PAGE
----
Mom is recovering from a fall that left the whole left side of her face bruised.
She never complains.

Friday, May 11, 2012


Today we have a beautiful guest post from the beautiful, whip-smart, deeply spiritual Rozann Carter, who is the Creative Director at Word on Fire Ministries (you can see why). These good folks often re-run my Shirt of Flame posts and now I have called in the favor and they have graciously granted permission to re-run this post of Rozann's.

You can see the original post here and more of the great WOF blog here.

Having just returned to Chicago from the small, rural New Mexican community where she grew up, Rozann Carter reflects on the differences between urban and rural Catholicism-- on display within a simple, fervent prayer for rain.

O God, in Whom we live move and have our being, grant us sufficient rain, so that, being supplied with what sustains us in this present life, we may seek more confidently what sustains us for eternity. Through our Lord Jesus Christ, your Son, who lives and reigns with you in the unity of the Holy Spirit, one God for ever and ever.
 -taken from the Roman Missal of the Catholic Church, special prayers For Civil Needs

Mounted on the post of the barb-wire fence that separates the front yard from the pasture is a rain gauge. When the first crest of a thunderhead is visible on the horizon, when the phone lines are busy with local farmers and ranchers dialing up their neighbors 20 minutes further west to see the scope of what is rolling in, while families are anticipating the post-rain, deep-breathing, prayerfully giddy backporch session that is hopefully to come, that rain gauge sits—a quiet, inanimate, unaware receptacle of the palpable hopes of an entire community—hopes grounded in an inch-worth of measured drops of water.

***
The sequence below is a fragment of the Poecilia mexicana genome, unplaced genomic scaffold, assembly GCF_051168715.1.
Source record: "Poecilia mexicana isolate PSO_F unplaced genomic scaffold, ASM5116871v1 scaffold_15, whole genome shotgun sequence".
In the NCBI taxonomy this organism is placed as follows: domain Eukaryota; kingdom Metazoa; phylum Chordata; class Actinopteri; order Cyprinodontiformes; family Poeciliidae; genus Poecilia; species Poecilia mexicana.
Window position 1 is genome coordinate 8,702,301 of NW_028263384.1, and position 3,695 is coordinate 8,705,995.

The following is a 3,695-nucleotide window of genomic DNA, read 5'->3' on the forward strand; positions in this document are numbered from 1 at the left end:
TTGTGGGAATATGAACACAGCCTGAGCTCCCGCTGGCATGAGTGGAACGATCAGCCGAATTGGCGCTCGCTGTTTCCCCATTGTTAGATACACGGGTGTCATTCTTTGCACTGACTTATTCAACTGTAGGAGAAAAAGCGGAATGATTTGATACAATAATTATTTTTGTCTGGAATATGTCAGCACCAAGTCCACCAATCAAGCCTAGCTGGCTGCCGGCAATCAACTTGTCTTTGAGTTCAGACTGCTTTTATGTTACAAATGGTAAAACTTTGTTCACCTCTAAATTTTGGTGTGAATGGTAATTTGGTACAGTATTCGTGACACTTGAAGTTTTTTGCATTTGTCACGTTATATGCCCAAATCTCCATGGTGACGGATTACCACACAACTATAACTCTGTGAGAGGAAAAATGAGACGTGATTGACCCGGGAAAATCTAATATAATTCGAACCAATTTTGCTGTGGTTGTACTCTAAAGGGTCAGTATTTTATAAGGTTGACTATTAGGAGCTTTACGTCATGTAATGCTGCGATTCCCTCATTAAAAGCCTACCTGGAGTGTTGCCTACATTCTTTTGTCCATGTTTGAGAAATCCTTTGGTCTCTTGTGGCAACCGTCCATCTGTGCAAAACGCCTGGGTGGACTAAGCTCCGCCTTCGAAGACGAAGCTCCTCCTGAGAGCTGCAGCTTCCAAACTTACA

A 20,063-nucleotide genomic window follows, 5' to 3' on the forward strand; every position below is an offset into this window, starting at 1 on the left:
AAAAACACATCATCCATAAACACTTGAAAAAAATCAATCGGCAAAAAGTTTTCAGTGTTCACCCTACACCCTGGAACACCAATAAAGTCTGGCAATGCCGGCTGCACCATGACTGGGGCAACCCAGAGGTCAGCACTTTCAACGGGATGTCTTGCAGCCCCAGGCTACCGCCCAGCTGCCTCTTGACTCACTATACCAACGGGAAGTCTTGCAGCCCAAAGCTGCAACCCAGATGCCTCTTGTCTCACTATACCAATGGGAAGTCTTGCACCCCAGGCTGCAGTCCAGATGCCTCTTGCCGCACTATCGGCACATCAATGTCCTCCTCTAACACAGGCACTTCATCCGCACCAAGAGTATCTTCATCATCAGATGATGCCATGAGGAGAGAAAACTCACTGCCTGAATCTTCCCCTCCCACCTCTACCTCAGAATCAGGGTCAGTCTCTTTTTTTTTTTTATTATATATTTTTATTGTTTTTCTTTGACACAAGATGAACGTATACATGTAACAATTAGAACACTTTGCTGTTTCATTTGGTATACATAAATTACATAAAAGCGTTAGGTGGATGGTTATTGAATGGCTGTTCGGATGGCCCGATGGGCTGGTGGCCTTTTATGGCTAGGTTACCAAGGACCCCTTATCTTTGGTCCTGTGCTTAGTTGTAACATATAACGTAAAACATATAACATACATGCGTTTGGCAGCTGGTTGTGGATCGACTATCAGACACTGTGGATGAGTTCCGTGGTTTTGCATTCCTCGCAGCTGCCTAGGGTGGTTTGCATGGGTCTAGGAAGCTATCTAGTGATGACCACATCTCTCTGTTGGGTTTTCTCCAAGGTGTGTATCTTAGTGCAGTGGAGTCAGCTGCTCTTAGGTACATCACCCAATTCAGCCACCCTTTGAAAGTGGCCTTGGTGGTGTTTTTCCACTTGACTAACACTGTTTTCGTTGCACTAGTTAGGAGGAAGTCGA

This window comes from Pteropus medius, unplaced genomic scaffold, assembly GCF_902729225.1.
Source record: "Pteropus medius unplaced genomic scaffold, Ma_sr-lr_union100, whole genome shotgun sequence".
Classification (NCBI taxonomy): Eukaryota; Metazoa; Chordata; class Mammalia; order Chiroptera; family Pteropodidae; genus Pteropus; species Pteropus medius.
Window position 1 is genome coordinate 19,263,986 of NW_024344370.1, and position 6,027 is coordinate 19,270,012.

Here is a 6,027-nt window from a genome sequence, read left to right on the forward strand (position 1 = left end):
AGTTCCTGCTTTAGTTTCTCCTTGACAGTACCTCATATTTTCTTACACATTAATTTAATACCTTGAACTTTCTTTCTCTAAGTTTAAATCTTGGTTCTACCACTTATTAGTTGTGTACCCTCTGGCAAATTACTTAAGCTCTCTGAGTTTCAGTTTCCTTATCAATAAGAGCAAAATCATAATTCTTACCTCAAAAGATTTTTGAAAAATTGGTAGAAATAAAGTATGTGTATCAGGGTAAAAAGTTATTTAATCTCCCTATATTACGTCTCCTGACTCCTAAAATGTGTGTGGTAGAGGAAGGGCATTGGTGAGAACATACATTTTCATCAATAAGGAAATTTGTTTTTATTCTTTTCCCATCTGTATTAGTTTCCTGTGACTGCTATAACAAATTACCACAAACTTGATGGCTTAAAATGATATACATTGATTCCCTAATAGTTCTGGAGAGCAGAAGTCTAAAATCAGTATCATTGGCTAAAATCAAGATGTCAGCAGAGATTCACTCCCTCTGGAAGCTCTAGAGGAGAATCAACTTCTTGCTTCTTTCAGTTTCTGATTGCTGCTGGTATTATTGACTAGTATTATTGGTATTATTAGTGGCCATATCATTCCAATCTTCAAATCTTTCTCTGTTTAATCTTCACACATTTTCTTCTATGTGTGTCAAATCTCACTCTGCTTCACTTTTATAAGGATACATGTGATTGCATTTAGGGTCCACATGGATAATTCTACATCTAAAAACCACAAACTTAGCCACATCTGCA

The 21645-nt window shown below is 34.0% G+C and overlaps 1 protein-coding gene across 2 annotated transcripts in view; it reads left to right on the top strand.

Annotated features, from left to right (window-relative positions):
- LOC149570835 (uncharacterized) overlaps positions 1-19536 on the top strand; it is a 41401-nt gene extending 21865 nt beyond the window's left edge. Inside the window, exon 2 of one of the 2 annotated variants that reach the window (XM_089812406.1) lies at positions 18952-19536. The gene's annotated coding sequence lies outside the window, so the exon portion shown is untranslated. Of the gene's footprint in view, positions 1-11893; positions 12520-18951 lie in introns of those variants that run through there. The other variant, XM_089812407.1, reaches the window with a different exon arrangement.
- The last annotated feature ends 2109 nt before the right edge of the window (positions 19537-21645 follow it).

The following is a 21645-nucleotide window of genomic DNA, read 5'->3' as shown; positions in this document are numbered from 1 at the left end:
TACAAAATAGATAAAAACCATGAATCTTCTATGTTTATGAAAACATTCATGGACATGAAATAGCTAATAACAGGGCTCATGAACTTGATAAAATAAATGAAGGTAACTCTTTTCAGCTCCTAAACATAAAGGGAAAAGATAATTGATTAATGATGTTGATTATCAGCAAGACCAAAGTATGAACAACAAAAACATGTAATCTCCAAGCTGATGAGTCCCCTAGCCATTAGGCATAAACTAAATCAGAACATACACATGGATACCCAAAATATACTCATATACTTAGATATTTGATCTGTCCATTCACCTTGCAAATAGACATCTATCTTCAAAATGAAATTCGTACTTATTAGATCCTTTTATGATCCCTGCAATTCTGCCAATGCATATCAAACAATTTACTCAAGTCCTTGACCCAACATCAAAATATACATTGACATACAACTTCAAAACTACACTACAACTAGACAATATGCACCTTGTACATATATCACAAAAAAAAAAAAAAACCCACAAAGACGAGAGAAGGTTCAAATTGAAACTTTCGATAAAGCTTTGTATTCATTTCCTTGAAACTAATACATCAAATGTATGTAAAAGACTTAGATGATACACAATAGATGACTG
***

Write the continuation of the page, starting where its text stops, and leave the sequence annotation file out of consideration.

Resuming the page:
Please, God. Please let it rain.

And so they wait, day after day, watching the local weather channel with religious devotion for an often-disappointing percentage chance… and then the sky for a sign that the “real Weatherman” is more merciful thanKFDA’s Doppler Dave. They make plan A’s and plan B’s based on the news, selling the cattle for another week of wind, tumbleweeds and dirt; holding onto the herd upon the prediction of a gully-washer. They talk at the coffee shop (the kind with Cain’s Drip and Mini-Moos cream) about what they’ll do when the grass doesn’t grow and only the noxious “loco weed” survives, about the inordinate number of grasshoppers that are eating up the remaining stalks… and then, with lightness and joyful carrying-on, about how the local football team just whipped a 3A school across the Oklahoma line.